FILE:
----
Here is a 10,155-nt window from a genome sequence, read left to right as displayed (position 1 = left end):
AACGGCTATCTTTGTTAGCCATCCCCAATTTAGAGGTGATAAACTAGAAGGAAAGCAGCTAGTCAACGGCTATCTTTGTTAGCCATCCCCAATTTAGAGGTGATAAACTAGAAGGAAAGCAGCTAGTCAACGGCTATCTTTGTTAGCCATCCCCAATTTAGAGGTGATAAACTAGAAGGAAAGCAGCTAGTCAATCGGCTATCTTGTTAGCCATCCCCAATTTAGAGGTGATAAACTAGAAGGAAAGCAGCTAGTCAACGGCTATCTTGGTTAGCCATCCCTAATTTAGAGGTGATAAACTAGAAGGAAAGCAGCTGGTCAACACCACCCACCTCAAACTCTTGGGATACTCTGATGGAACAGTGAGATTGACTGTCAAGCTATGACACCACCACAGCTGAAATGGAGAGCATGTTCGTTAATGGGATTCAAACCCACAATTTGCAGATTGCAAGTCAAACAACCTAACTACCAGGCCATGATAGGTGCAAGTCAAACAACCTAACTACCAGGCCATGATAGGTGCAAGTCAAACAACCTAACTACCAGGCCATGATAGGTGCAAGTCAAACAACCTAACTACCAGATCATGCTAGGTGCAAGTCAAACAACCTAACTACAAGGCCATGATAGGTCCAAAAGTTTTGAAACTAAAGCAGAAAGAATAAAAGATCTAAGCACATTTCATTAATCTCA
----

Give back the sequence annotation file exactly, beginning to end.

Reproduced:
Here is a 10,155-nt window from a genome sequence, read left to right as displayed (position 1 = left end):
AACGGCTATCTTTGTTAGCCATCCCCAATTTAGAGGTGATAAACTAGAAGGAAAGCAGCTAGTCAACGGCTATCTTTGTTAGCCATCCCCAATTTAGAGGTGATAAACTAGAAGGAAAGCAGCTAGTCAACGGCTATCTTTGTTAGCCATCCCCAATTTAGAGGTGATAAACTAGAAGGAAAGCAGCTAGTCAATCGGCTATCTTGTTAGCCATCCCCAATTTAGAGGTGATAAACTAGAAGGAAAGCAGCTAGTCAACGGCTATCTTGGTTAGCCATCCCTAATTTAGAGGTGATAAACTAGAAGGAAAGCAGCTGGTCAACACCACCCACCTCAAACTCTTGGGATACTCTGATGGAACAGTGAGATTGACTGTCAAGCTATGACACCACCACAGCTGAAATGGAGAGCATGTTCGTTAATGGGATTCAAACCCACAATTTGCAGATTGCAAGTCAAACAACCTAACTACCAGGCCATGATAGGTGCAAGTCAAACAACCTAACTACCAGGCCATGATAGGTGCAAGTCAAACAACCTAACTACCAGGCCATGATAGGTGCAAGTCAAACAACCTAACTACCAGATCATGCTAGGTGCAAGTCAAACAACCTAACTACAAGGCCATGATAGGTCCAAAAGTTTTGAAACTAAAGCAGAAAGAATAAAAGATCTAAGCACATTTCATTAATCTCA